The full weight of responsibility lies squarely on the shoulders of the captain of the ship. No matter the weather conditions, the dangers and the potential pitfalls, the captain of the ship must navigate the ship, and it’s crew and the cargo to smoother waters.
A business leader is much the same. As the word “leader” would imply, it is your job to make sure everyone and everything in your business is working together towards a common goal.
When the weather closes in, a business leader who casts around for someone to blame, and asks ‘who is responsible for this?’ is not creating a crew of motivated individuals. They are creating a culture of dis-ease – and while the job may get done faster and cheaper than ever before, the price paid by the team is high. Stress, ill health and ongoing impact on personal lives are common costs that don’t ever appear on the balance sheet.
A good leader will create an environment of inherent responsibility. They will never ask ‘who is responsible for this?’ They know who is responsible for every last aspect of the business. They are.
A good leader will ask questions such as:
1) How can we fix this?
Using the word ‘we’ seems simple enough, but it has a big impact. No matter what happened, we, as a team, are going to work out a way to fix it. Using the word ‘you’ immediately apportions blame and ignites defensive behaviour. ‘We’ pulls heads together to work out solutions, with each person embracing some responsibility for the end result.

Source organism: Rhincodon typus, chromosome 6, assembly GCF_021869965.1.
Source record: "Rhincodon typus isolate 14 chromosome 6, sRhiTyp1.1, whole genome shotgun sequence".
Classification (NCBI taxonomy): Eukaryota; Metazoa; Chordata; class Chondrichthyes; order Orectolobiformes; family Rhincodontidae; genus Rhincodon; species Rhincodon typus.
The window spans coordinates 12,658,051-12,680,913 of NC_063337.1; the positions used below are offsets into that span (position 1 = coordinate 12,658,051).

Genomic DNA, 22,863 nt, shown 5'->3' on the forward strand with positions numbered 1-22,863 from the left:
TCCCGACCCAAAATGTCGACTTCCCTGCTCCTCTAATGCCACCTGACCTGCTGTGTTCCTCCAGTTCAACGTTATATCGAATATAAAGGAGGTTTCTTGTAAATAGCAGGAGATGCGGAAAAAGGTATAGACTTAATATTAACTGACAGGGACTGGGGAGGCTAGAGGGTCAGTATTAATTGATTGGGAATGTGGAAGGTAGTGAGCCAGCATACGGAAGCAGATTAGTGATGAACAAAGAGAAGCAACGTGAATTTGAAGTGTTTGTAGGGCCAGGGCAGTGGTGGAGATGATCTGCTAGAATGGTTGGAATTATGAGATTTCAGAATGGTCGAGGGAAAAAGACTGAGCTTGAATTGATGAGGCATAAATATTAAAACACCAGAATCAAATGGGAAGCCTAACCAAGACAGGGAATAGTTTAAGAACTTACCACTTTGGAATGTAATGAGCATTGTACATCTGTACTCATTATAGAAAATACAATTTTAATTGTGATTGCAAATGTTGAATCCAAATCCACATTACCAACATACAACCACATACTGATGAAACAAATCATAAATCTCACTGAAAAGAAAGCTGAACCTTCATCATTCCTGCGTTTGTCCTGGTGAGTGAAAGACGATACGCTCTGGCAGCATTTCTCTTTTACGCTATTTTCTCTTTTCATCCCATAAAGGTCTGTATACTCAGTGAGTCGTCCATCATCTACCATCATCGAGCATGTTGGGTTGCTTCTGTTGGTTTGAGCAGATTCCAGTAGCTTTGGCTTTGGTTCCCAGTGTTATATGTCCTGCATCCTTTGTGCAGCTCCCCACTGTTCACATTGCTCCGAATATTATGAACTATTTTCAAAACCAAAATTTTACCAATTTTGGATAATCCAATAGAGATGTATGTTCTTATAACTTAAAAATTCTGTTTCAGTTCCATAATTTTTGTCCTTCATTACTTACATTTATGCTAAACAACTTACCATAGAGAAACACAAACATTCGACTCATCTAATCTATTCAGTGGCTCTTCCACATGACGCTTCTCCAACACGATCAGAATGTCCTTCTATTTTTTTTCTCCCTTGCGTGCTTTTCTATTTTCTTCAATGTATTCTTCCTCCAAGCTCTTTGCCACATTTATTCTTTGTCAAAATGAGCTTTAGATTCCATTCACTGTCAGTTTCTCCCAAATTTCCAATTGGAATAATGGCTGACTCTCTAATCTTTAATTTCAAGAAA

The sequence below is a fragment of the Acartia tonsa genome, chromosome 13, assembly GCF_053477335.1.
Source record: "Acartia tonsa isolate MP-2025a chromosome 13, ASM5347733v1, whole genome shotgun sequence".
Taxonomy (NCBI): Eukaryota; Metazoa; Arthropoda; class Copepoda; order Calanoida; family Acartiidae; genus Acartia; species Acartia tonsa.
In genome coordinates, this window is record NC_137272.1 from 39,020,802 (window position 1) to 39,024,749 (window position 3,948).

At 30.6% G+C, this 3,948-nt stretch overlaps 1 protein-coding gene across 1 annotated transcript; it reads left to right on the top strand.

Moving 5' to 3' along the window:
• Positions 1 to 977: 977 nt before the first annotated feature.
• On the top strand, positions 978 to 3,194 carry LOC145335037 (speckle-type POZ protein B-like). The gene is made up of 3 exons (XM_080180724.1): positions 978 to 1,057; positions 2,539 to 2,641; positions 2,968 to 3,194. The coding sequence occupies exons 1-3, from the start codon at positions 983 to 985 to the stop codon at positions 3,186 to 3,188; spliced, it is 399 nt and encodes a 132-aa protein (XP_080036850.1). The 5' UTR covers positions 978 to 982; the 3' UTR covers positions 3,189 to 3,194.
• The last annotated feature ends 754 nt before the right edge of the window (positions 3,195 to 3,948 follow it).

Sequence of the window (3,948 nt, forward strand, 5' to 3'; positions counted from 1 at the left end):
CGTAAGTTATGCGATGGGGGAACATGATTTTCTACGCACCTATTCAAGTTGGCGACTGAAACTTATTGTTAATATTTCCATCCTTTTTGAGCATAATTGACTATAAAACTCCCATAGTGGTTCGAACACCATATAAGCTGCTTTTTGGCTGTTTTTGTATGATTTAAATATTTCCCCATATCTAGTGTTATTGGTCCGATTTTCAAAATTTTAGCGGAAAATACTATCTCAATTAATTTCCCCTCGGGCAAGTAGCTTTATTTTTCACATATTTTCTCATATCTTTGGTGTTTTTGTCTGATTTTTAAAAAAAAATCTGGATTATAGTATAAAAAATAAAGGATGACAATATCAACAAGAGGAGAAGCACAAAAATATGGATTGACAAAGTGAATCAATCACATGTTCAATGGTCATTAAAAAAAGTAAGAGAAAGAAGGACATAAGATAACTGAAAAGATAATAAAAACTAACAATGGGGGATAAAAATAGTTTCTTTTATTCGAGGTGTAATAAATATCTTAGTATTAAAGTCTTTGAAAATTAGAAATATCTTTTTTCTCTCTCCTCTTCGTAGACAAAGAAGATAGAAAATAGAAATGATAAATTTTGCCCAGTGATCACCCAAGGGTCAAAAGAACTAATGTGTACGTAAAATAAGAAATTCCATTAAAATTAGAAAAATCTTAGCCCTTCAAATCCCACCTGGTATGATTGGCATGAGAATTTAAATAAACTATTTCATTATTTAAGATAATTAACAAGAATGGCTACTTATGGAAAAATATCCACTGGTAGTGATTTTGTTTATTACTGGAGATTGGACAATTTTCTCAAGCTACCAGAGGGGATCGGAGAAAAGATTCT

2) Who would like to take charge of this?
By allowing a team member to step up and own a task or project, they have also embraced the responsibility for the end result. As a leader, it is your responsibility to make sure they are supported through the process so the same mistake doesn’t happen again.
3) How can we improve our system to ensure this doesn’t happen again?
Again, the use of ‘we’ is vital. As a leader you may not be aware of every aspect of the issue, however, by creating an open forum, all parties are able to put forward ideas and solutions to create a better system. They are then able to ‘own’ the system and will feel more responsible, making sure their suggestions are solid and add to the result.
4) What skills/processes/technologies do we need to improve?
Sometimes a project de-rails just because nobody was aware that there was a gap in the knowledge, or the technology or the skills required. Make sure these gaps are filled, whether that means training staff, upgrading hardware or software or re-imagining a process.
Supporting your team to reach higher levels of accountability and performance is a prerequisite for today’s respected and influential business leaders. Follow their lead and be responsible.
When good is not good enough:
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